~ 870 Kakawin Arjunawiwaha, mpu Kanwa, ~ 1030 Kakawin Kresnayana Kakawin Sumanasantaka Kakawin Smaradhana Kakawin Bhomakawya Kakawin Bharatayuddha, mpu Sedah dan mpu Panuluh, 1157 Kakawin Hariwangsa Kakawin Gatotkacasraya Kakawin Wrettasañcaya Kakawin Wrettayana Kakawin Brahmandapurana Kakawin Kunjarakarna, mpu "Dusun" Kakawin Nagarakretagama, mpu Prapanca, 1365 Kakawin Arjunawijaya, mpu Tantular Kakawin Sutasoma, mpu Tantular Kakawin Siwaratrikalpa, Kakawin Lubdhaka Kakawin Parthayajna Kakawin Nitisastra Kakawin Nirarthaprakreta Kakawin Dharmasunya Kakawin Harisraya Kakawin Banawa Sekar Tanakung

Prominent authors[edit] The following are notable authors of Kawi:

Candakarana Sang Hyang Kamahayanikan Kunjarakarna

Scholars[edit] The first scholar to address Kawi in a serious academic manner was Humboldt, who considered it the father of all Malay-Polynesian languages. Furthermore, he deprecated misconceptions about Kawi being wholly influenced by Sanskrit, finding that Kawi did not use verb inflexion, thus differing from Sanskrit's highly developed inflectional system. In Kawi language, the meaning of a sentence must be grasped through word order and context. Humboldt further noted that Kawi utilizes tense distinctions, with past, present, and future, and differentiated moods via the imperative and subjunctive. Numerous scholars have studied the language, including the Dutch expatriate Indonesian Prof. Dr. Petrus Josephus Zoetmulder
Petrus Josephus Zoetmulder
S.J., who contributed an enormous quantity of original texts and serious scholarly study to the language, and his pupil and associate, Father Dr. Ignatius Kuntara Wiryamartana. Other eminent Indonesian scholars of the language include Poedjawijatna, Sumarti Suprayitna, Poerbatjaraka and Tardjan Hadiwidjaja. See also[edit]

Bhinneka Tunggal Ika
Bhinneka Tunggal Ika
for an example of this language Old Javanese language Johan Hendrik Caspar Kern Old Malay Laguna Copperplate Inscription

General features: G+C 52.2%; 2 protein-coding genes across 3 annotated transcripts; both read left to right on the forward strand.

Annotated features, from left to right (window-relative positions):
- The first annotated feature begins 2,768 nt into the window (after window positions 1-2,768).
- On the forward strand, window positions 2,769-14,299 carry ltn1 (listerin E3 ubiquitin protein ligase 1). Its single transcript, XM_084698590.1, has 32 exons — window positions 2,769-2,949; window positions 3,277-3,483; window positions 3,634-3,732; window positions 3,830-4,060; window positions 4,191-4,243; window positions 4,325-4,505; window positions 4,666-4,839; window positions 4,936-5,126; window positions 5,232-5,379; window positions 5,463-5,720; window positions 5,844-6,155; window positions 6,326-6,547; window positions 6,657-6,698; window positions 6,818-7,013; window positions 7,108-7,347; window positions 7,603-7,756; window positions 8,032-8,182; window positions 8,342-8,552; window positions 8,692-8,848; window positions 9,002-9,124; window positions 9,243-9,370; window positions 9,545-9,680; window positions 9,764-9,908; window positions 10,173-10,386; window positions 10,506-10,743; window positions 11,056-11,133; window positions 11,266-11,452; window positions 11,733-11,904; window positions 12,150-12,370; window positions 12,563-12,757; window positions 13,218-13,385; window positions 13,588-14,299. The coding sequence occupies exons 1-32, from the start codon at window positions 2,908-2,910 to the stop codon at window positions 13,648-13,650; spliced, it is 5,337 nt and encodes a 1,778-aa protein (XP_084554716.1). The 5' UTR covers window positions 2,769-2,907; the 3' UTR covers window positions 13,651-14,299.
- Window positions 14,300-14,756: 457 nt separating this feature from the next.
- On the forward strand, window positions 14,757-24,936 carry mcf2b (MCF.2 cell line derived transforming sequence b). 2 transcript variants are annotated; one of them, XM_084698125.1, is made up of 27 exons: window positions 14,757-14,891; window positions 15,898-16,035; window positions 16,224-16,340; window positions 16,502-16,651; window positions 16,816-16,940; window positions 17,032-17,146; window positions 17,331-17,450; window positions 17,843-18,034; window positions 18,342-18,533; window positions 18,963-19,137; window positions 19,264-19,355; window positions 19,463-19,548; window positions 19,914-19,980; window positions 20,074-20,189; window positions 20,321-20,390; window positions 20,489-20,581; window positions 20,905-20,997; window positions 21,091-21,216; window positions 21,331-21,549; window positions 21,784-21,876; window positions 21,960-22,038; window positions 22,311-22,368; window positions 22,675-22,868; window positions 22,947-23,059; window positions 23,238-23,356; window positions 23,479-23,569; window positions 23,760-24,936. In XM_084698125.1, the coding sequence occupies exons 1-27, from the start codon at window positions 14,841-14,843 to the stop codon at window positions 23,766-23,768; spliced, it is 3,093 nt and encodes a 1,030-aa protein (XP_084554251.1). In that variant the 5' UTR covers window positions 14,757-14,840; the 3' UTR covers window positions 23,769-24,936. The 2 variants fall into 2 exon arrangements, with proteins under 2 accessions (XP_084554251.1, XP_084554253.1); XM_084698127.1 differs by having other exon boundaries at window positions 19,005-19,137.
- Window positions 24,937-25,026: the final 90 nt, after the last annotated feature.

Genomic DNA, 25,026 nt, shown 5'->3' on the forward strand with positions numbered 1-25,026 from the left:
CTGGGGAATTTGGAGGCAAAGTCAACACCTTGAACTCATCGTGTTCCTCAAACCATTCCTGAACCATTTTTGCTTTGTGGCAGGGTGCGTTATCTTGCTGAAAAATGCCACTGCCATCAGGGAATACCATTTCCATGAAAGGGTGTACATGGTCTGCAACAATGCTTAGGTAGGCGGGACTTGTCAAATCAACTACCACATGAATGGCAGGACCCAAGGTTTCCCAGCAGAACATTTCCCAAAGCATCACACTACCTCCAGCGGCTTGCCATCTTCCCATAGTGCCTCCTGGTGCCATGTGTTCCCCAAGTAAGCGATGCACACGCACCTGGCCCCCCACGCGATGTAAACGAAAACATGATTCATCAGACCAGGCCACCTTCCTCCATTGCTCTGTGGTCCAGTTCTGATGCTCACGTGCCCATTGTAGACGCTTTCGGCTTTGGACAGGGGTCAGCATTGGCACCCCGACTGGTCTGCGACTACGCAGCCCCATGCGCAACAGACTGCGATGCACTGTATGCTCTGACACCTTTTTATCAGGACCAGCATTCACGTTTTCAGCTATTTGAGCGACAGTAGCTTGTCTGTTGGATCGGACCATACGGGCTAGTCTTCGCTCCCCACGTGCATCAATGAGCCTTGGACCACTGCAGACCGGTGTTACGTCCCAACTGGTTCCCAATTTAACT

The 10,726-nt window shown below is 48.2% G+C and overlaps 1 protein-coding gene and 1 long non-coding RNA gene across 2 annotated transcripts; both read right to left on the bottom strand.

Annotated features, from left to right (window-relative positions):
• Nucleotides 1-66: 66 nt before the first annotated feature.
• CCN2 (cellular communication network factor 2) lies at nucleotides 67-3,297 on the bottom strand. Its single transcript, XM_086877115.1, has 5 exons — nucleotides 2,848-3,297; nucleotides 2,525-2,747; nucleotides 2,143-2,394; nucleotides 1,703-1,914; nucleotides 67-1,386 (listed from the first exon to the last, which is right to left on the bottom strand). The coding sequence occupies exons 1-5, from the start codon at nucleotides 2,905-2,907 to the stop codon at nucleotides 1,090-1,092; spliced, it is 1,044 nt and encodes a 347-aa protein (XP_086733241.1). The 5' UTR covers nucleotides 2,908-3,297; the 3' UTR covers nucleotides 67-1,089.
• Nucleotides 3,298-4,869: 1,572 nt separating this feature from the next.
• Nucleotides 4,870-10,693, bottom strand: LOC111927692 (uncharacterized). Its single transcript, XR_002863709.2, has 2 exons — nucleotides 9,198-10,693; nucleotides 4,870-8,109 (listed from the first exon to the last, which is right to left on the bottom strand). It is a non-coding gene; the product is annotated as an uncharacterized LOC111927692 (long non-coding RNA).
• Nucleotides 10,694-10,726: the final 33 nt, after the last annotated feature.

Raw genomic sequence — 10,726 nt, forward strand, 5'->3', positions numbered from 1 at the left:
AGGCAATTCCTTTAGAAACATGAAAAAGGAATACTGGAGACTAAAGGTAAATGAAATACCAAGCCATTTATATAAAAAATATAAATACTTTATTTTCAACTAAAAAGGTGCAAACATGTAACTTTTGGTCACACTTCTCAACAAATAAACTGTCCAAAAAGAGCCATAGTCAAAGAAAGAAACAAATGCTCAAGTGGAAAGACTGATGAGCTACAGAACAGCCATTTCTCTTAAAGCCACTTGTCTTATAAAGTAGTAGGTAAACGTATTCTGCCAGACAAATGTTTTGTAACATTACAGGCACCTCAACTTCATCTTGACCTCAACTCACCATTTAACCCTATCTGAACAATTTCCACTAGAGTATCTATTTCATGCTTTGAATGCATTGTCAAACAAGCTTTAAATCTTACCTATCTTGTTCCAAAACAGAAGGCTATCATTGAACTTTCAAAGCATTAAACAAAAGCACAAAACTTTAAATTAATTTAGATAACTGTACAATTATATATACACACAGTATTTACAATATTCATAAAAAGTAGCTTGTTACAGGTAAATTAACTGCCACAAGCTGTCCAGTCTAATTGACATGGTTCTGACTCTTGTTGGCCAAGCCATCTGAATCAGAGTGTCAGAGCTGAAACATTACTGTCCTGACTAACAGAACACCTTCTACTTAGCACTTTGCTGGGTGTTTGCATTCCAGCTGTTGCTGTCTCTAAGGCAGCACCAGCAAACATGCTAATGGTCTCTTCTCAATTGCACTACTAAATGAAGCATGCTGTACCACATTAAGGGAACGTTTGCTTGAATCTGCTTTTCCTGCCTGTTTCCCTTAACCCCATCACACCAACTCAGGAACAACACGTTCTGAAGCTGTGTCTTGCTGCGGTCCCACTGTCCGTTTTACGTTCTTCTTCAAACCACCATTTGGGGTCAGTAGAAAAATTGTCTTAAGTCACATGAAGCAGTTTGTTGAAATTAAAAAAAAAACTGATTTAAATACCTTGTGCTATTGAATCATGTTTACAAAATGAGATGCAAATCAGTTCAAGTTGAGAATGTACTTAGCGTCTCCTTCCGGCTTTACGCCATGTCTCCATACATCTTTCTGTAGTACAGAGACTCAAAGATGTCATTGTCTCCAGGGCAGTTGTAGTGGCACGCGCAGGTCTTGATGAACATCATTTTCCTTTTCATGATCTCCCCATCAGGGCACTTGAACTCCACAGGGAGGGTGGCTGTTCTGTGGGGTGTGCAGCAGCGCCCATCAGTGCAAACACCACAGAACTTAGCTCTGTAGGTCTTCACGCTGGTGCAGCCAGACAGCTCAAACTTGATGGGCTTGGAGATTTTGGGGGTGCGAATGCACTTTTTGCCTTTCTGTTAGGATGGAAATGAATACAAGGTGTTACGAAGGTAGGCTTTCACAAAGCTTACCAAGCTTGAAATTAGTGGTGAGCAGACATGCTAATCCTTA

Laguna Copperplate Inscription
– A 10th-century document from the Philippines
Philippines
written in Kawi.

References[edit]

^ Hammarström, Harald; Forkel, Robert; Haspelmath, Martin, eds. (2017). "Kawi". Glottolog
Glottolog
3.0. Jena, Germany: Max Planck Institute for the Science of Human History.  ^ http://www.apu.ac.jp/~gunarto/lang/mileston.html

Bibliography[edit]

De Casparis, J. G., Indonesian Palaeography : A History of Writing in Indonesia
Indonesia
from the beginnings to c. AD 1500, Leiden/Koln, 1975 Florida, Nancy K., Javanese Literature in Surakarta Manuscripts: Introduction and Manuscripts of the Karaton Surakarta, Cornell Univ Southeast Asia, 1993 ISBN 0-87727-603-X Wilhelm von Humboldt’s "Über die Kawi-Sprache (On the Kawi Language)": 1836 Vol 1, Vol 2, Vol 3 Poerbatjaraka dan Tardjan Hadiwidjaja, 1952, Kepustakaan Djawa'. Djakarta/Amsterdam: Djambatan. Avenir Stepanovich Teselkin, Old Javanese (Kawi) Ithaca, N.Y., Modern Indonesia
Indonesia
Project, Southeast Asia Program, Cornell University, 1972 E.M. Uhlenbeck, 1964, di dalam bukunya : "A Critical Survey of Studies on the Languages of Java
Java
and Madura", The Hague: Martinus Nijhoff Mary S. Zurbuchen, Introduction to Old Javanese Language and Literature: A Kawi Prose Anthology The University of Michigan, 1976 P.J. Zoetmulder, S.O. Robson, Darusuprapta, 1995, Kamus Jawa Kuna–Indonesia, Jakarta: Gramedia dan Instituut voor Taal-, Land- en Volkenkunde (KITLV). Bekerja sama dengan S.O. Robson. Penerjemah: Darusuprapta dan Sumarti Suprayitna. ISBN 979-605-347-0 1992–1993, Bahasa parwa : tatabahasa Jawa Kuna: Yogyakarta: Gadjah Mada University Press. Bekerja sama dengan I.J. Poedjawijatna. Cetakan ulang dari edisi tahun 1954

External links[edit]

About lontar (palmleaves manuscripts). http://www.christusrex.org/www1/pater/JPN-javanese-huruf.html http://www.joglosemar.co.id/hanacara